Monday, October 5, 2009

Decline of the Mighty Dollar

There are hard currencies. There are soft currencies. Right now the US dollar can purchase anything that can money can buy on this planet. Oil and diamonds and commodities in trade are denominated in dollars. It is a hard currency, and if a country is lucky enough to have foreign trade with the USA, or is pretty enough to attract tourism, they will have a flow of hard currency backed by the full faith and credit of the United States of America.

Soft currencies? Try converting dinars to dollars, or baht to euros. Outside of Kuwait or Thailand, no bank will touch dinars or baht.

This dollar hegemony was established in 1944 at a meeting of the major countries at Bretton Woods. It is 65 years now, but the dollar (and recently the Euro) is still the most commonly held foreign reserve currency by nearly every country today. Until 2002, the dollar constituted 70% of the world’s reserves. The Euro is a newcomer. Now the Euro is about 30%.

The value of a currency is primarily an act of faith and partly a matter of agreement. All currencies today are fiat money, created at the whim of the controlling governments. However, if a treasurer maintains the necessary restraint to make sure the country’s currency supply grows about as fast as the economy, that faith is underpinned by a modicum of substance. When an economy gyrates wildly, when fiscal policies lead to enormous deficits, when the money supply is deliberately exploded in the face of declining GNP, that faith stumbles. Faith in the US dollar is tottering around right now like rheumatic on a binge.

If you believe in conspiracy theories, you will recognize this plight. The fattest sheep have been shorn and it is time to buy up the next herd with the proceeds. China, Japan, India, Brazil, South Korea and Russia have, as a group, vast economic potential. They are clamoring for a bigger role in global financial affairs. Why not have a new Bretton Woods deal and let them in? Of course, where as now the entire word’s reserves are controlled by the US Federal Reserve System, we can not have this power pass to just anyone, can we?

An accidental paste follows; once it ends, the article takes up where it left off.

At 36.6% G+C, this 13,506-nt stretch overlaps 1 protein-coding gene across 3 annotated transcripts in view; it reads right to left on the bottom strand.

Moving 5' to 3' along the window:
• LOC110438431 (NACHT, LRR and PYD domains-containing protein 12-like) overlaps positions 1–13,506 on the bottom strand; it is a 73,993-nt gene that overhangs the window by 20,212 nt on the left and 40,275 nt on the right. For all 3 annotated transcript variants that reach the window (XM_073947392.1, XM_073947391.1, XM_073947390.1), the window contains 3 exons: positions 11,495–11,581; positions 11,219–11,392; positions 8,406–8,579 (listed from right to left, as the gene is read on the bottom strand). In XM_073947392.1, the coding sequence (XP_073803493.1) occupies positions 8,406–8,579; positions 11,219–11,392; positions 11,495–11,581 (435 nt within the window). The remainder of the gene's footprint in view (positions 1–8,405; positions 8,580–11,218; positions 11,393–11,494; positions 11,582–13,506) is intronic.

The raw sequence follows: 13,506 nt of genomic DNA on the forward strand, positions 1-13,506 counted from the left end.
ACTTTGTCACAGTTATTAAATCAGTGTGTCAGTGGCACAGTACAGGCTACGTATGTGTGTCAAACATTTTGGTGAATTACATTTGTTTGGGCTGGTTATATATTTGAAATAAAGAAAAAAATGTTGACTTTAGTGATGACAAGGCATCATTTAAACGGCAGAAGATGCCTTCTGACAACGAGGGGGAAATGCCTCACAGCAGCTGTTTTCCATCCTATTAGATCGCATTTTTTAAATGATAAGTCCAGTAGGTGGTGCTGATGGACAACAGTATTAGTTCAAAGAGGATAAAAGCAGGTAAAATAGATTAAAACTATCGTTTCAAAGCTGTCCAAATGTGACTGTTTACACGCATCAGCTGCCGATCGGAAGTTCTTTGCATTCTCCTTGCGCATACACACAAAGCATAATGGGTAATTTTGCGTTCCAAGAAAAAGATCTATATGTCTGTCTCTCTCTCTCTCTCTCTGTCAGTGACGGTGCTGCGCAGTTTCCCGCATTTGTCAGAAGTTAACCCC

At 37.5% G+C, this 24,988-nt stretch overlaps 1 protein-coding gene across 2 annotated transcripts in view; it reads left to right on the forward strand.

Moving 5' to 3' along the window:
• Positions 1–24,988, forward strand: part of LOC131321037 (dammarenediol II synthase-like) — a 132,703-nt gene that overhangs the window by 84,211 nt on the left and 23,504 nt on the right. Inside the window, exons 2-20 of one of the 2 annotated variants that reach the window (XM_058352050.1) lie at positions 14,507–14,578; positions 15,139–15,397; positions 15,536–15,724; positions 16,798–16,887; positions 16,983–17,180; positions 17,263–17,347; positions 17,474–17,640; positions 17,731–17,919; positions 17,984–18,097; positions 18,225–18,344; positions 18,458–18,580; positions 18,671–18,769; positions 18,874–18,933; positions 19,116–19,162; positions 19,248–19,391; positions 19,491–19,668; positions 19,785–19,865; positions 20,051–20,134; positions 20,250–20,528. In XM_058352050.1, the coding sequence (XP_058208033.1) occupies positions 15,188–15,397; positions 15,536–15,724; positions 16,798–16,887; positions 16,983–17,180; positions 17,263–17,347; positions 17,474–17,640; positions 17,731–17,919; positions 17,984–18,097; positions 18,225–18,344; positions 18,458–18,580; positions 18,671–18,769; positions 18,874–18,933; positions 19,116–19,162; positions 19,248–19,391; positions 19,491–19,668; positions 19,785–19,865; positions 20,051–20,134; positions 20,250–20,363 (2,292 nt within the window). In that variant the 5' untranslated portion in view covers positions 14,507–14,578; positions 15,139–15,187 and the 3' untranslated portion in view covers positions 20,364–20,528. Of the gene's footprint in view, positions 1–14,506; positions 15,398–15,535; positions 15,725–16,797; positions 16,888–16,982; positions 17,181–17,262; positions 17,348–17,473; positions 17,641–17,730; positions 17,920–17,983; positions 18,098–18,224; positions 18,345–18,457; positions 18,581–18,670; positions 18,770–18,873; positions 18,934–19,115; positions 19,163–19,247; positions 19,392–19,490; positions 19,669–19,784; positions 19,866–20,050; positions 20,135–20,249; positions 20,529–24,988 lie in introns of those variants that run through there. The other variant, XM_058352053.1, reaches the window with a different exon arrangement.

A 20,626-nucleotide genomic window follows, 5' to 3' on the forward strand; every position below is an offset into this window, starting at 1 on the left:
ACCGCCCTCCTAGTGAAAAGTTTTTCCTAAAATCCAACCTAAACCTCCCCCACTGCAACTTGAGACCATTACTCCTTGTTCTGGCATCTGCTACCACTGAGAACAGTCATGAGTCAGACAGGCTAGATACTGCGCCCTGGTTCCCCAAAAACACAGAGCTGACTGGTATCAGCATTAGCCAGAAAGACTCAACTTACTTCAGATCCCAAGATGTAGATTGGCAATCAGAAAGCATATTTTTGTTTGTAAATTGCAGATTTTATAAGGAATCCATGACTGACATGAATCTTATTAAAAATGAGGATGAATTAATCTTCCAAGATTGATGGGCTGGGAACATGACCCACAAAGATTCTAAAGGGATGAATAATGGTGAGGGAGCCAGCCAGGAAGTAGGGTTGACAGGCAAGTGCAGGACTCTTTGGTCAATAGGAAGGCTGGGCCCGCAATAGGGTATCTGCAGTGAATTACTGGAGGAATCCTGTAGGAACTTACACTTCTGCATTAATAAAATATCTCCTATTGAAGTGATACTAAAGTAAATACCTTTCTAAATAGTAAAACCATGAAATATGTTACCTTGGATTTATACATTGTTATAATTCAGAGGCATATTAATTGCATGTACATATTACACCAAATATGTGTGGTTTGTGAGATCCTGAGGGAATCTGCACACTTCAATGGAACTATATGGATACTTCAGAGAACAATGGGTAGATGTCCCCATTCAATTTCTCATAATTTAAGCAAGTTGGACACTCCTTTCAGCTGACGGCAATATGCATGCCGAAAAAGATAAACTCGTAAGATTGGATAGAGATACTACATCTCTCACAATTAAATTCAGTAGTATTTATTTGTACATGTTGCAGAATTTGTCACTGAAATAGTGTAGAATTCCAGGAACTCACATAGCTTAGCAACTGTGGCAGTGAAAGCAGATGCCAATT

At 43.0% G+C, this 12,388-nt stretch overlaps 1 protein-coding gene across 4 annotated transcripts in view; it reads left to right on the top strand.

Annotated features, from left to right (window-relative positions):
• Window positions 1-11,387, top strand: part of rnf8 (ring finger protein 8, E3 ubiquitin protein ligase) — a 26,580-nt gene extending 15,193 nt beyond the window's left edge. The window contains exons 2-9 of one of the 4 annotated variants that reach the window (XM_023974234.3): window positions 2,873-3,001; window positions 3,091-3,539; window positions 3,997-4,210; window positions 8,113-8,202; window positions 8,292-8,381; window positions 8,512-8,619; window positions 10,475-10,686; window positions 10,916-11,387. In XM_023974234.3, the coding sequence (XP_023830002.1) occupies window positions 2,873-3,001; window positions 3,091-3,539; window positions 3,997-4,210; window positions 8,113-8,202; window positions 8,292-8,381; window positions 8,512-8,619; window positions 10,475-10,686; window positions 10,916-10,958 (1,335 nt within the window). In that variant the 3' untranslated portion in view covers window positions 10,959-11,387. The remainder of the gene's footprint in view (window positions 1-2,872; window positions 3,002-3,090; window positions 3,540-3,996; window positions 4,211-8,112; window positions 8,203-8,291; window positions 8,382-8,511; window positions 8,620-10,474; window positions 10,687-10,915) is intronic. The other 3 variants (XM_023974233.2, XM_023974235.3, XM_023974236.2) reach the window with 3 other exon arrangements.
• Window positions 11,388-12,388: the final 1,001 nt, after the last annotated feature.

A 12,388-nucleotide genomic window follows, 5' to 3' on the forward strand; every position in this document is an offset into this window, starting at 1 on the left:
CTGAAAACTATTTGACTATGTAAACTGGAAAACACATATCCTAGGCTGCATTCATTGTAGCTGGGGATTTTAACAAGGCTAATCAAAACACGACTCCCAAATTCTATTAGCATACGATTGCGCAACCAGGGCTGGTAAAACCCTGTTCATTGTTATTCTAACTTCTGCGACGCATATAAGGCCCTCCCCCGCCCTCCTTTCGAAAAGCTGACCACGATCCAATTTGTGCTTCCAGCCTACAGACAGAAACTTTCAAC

So, struggling to find a charter, here comes the International Monetary Fund and it’s partner, the World Bank. Both of these institutions arose from the Bretton Woods system. They are essentially controlled by the United States. The USA is the largest shareholder, by far the largest contributor of capital, and, by “gentleman’s agreement” the top executive is an American banker. The IMF loans money to developing and third world countries. They take collateral in return, such as title to thousands of square miles of rainforest in Brazil, tin mines in Malaysia, and the banks in Iceland. They also impose harsh conditions on their debtor nations, such as severe fiscal restraint and high taxes. These loans are interest bearing. The taxes are key to the payment of interest, just as they were in 1913 when the US set up the Federal Reserve. We have seen how this system is a game of musical chairs. and the IMF wants to control the music.

The IMF takes the basket of assets they hold and issues a from of currency, called Special Drawing Rights, or SDR’s. They are only issued to sovereign nations, so they have limited value as a currency right now.

That is exactly what the IMF wants to change. The plan is to create a “basket” of currencies, including the dollar, yen, renminbi, euro, cruzero, and ruble, and call this the basis for the valuation of an SDR. All currencies will be valued on their ratios in this basket. Raising or lowering this ratio will have profound effects on the fortunes of the affected countries, effects that their individual treasuries will not be able to counter without dire consequences. These SDR’s will be fiat money, expanded or contracted at the whim of the IMF. They will be loaned, at interest, to sovereign national banks as a base to their individual currencies. These loans will be at interest. The interest will be secured against mandated tax levels.

The net effect of these rules will be to consolidate the same financial structure we now suffer under the Federal Reserve, but on a global scale. If you are a conspiracy subscriber, they are about to achieve their goal of global monetary hegemony.

Geithner has recently recommended (!) that the US reduce it’s ownership of the IMF and World Bank, relinquishing control to a broader international group. Just who is Geithner, and why is he so willing to undercut the reserve dollar? China holds about $2 trillion in US debt and claims to be worried about the safety of their investment. How will they convert their US holding to SDR’s and what will that do to the US economy? Russia resents the universal dollar denomination of oil contracts and wants then denominated by a basket of currencies. If all this transpires the dollar will lose its value and the price of oil in the US will zoom upwards.

The decline of the dollar cannot be accomplished without the accompanying decline of the USA itself. I don’t want to see that happen.

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